Now to the anomaly. At the 29:48 mark, just as Dudley begins to walk into Henry's office to magically file some index cards, a fleeting image of Dudley and Professor Wutheridge from earlier in the film - at the 9:31 mark - pops into view for a split second. The intrusion is jarring and off-putting, but the original scene quickly resumes and all is well for the balance of the movie. Luckily, the disruption does not occur during a critical narrative juncture, so it's easy to dismiss it, but I can't understand how such a glaring gaffe could escape Warner's notice. Does the error impinge upon one's ultimate enjoyment of the picture? Unless 'The Bishop's Wife' happens to be your all-time favorite film, I'd say no. The interruption, though extremely noticeable, is quite brief and innocuous, but it does destroy the movie's integrity, and so it should be rectified by WHV. Whether a disc replacement program will be enacted remains to be seen, as does whether this issue will effect sales. Though I like 'The Bishop's Wife' very much and am generally a stickler when it comes to getting things right, I doubt I will bother with replacing my disc should such an opportunity arise. To me, it's just not that big a deal, but that's merely my own personal opinion in this instance.
Though this glitch is unfortunate and annoying, it can't detract from the fine picture quality that's on constant display. Warner always takes great care of its enviable classics catalogue, and the image transfer here continues that enduring tradition. Although I haven't seen any previous home video editions of 'The Bishop's Wife,' I can't imagine this holiday favorite looking any better than it does on this Blu-ray disc. I just wish the company's quality control matched its commitment to film preservation. Warner "forgot" to include a vital supplement on the 'Easter Parade' disc, and while its responsiveness to the issue was swift, the solution to the problem was less than satisfying. Let's hope this snafu is addressed with equal alacrity and receives a happier ending.
The DTS-HD Master Audio 1.0 track supplies good quality sound, but is hampered by faint but consistent surface noise that's quite noticeable during quiet scenes. Pops are absent, yet audible crackles quite often rear their ugly heads, calling undue attention to the audio's vintage nature. On the plus side, the mono track remains nicely balanced throughout, and dialogue, which is often spoken in soft tones, is always clear and easy to comprehend.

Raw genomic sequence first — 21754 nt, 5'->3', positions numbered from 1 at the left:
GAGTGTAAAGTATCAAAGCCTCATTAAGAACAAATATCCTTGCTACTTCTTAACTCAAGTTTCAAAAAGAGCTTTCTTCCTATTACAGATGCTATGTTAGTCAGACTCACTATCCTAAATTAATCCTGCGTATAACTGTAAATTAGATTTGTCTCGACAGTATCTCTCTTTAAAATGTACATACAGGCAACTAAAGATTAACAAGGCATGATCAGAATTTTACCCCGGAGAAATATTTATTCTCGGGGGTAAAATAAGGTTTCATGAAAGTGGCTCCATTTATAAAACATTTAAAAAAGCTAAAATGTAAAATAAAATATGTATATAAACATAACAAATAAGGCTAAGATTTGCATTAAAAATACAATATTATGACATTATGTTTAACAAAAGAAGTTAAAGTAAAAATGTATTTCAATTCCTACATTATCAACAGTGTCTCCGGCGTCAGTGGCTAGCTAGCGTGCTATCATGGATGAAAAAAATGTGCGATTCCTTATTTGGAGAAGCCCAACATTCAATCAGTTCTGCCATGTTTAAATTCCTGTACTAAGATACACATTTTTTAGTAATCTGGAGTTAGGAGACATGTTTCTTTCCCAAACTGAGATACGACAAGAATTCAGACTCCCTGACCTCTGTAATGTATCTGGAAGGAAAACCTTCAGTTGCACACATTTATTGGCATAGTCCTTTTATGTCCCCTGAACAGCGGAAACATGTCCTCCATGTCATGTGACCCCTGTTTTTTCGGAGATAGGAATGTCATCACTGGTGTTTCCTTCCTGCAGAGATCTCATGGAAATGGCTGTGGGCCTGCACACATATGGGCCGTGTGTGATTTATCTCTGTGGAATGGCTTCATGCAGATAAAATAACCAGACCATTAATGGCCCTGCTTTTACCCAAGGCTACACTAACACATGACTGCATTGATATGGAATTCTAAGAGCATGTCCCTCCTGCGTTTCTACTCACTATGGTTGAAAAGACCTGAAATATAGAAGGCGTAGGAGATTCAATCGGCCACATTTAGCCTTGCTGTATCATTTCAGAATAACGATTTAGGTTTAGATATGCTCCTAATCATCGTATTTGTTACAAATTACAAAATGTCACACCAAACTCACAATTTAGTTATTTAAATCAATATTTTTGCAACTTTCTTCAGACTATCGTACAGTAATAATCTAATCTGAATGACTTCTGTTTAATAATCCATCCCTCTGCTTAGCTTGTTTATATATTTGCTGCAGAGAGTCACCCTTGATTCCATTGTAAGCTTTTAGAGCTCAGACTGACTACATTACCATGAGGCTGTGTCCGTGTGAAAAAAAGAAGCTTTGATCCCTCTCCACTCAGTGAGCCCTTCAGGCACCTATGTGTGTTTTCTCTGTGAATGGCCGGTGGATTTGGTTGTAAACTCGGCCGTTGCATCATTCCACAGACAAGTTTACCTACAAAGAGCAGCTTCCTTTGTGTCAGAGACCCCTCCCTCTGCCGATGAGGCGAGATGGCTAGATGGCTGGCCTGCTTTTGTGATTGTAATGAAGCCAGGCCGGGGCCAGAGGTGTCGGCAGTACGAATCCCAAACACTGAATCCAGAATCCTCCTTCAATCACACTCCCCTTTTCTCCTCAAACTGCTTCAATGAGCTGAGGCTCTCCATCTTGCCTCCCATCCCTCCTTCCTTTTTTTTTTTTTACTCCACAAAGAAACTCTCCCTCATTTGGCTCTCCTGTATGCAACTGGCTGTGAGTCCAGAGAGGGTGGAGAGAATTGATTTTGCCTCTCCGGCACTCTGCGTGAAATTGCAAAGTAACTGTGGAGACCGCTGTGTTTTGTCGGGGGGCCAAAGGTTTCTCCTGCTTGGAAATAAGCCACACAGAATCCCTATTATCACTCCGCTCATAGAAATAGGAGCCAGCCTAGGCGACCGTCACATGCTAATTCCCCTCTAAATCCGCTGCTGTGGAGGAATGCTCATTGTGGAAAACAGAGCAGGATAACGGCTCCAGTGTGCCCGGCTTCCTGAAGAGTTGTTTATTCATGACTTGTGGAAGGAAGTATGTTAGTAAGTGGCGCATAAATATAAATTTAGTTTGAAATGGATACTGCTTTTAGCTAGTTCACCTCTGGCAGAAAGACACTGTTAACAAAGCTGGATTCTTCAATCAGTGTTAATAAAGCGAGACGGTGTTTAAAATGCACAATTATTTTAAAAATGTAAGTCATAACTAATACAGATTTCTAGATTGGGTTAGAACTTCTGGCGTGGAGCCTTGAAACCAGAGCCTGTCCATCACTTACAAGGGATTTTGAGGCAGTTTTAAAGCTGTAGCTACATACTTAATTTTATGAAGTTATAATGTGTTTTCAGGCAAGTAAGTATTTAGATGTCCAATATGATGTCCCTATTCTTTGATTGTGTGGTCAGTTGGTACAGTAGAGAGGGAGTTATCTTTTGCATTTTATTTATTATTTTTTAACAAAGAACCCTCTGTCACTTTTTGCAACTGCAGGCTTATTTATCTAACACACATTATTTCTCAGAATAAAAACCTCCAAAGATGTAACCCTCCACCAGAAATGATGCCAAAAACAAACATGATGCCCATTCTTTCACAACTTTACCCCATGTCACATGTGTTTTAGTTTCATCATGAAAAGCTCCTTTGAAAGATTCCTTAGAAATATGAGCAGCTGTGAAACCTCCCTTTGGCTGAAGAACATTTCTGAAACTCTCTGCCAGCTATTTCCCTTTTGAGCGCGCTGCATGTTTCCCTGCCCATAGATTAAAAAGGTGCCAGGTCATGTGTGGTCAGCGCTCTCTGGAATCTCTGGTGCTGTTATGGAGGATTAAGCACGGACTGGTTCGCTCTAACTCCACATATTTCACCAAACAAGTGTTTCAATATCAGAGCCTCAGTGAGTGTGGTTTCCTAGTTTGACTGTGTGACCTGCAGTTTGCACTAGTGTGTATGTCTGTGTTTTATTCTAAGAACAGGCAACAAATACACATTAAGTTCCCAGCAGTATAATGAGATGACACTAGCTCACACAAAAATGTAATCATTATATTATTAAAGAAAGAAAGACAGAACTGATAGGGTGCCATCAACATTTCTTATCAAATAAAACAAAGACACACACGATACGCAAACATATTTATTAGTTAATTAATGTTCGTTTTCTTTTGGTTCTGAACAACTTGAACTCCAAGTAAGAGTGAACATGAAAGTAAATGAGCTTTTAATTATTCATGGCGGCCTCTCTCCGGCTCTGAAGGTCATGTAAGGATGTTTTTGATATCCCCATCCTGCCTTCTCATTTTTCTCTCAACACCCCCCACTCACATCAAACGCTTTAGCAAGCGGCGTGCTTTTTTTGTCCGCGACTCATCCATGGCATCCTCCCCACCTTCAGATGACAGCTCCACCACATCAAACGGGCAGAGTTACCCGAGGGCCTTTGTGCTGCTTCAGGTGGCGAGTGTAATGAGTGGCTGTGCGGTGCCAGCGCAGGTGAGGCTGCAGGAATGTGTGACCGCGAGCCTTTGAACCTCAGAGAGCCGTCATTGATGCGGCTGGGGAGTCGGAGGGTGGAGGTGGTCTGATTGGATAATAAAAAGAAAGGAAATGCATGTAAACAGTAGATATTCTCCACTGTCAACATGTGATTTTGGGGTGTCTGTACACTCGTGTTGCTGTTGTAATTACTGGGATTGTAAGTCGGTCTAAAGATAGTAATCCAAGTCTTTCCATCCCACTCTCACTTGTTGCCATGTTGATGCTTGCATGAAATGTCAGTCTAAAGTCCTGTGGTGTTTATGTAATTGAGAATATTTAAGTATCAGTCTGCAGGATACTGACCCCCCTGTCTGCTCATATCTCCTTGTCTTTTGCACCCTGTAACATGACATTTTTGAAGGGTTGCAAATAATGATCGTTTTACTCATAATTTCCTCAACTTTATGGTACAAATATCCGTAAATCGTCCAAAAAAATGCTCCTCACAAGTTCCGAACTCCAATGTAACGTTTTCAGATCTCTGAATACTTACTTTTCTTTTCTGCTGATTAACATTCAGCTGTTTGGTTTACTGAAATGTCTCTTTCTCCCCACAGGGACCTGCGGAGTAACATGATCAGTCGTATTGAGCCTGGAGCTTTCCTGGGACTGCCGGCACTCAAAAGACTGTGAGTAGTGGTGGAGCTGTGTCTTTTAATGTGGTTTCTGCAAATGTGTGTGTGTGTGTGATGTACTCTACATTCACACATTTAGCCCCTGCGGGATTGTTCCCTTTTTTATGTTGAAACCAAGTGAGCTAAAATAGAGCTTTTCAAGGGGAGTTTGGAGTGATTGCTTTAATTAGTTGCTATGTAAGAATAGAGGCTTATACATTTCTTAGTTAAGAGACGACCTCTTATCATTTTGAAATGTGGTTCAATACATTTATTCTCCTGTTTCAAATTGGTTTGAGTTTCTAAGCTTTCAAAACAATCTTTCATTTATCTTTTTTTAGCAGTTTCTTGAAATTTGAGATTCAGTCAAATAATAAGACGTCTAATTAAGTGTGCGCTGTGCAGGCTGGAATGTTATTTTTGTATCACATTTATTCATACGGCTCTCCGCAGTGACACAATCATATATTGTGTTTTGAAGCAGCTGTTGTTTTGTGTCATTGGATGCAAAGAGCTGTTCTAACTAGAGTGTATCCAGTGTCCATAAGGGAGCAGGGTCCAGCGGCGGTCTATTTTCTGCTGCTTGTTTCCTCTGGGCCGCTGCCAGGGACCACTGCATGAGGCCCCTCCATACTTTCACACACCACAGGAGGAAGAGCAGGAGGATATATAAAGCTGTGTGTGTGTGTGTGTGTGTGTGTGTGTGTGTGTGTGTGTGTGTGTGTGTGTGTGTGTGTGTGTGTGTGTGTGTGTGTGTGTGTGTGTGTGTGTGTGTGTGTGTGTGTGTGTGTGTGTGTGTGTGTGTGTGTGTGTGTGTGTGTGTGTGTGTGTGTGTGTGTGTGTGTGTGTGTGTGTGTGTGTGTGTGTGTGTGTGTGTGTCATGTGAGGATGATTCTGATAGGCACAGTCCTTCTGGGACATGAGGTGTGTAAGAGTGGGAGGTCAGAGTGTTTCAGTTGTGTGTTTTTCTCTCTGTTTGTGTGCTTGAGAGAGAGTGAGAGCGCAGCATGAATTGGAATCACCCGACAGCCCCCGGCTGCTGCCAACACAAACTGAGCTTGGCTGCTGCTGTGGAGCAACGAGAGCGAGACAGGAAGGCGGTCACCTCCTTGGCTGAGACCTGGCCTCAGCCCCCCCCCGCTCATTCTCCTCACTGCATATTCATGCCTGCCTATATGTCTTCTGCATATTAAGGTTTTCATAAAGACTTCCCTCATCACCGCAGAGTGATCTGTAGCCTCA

The music of Hugo Friedhofer, who also wrote the marvelous, Oscar-winning score for 'The Best Years of Our Lives,' possesses fine tonal depth and fills the room with ease. The heavy strings resist distortion, and though the subwoofer is silent, warm bass accents enhance the soundscape. Though this is far from an active track, the audio is clear and pronounced. It's just a shame a little more clean-up work couldn't have been performed to smooth out those rough edges.
The original theatrical trailer for 'The Bishop's Wife' is the only extra on the disc, although it's not really a trailer at all. Grant, Young, and Niven are all on hand to hype the film, but the charming three-minute "preview" is all about the trio's struggle to get the trailer made, and at the end, they decide the film has so many surprises, any sort of preview would spoil it. Though such contrived offerings usually fall flat, this one succeeds, thanks to the vibrant, natural personalities of the three stars. A little restoration work would have perked up this rarity, but it's still a treat to see it included.
With so many holiday classics from which to choose, it's easy to overlook some small gems, but by all means don't let 'The Bishop's Wife' slip through the cracks. This mystical, romantic, and delicately told tale brims with Christmas warmth and cheer, thanks to a literate, whimsical screenplay by Robert E. Sherwood and Leonardo Bercovici, and winning performances from Cary Grant, Loretta Young, and David Niven. Combining elements of 'It's A Wonderful Life' with Dickens' 'A Christmas Carol,' 'The Bishop's Wife' inspires in the best sense of that oft-used word, and deserves to become a holiday tradition. Warner's Blu-ray presentation features a top-flight video transfer (save for one brief, maddening boo-boo), good audio, but is far too thin on supplements. Though this festive release may play best at Christmastime, it still earns an enthusiastic recommendation any season of the year. Of course, whether you want to wait and see if the video issue is rectified before purchasing this disc may determine whether you enjoy 'The Bishop's Wife' this Christmas or next.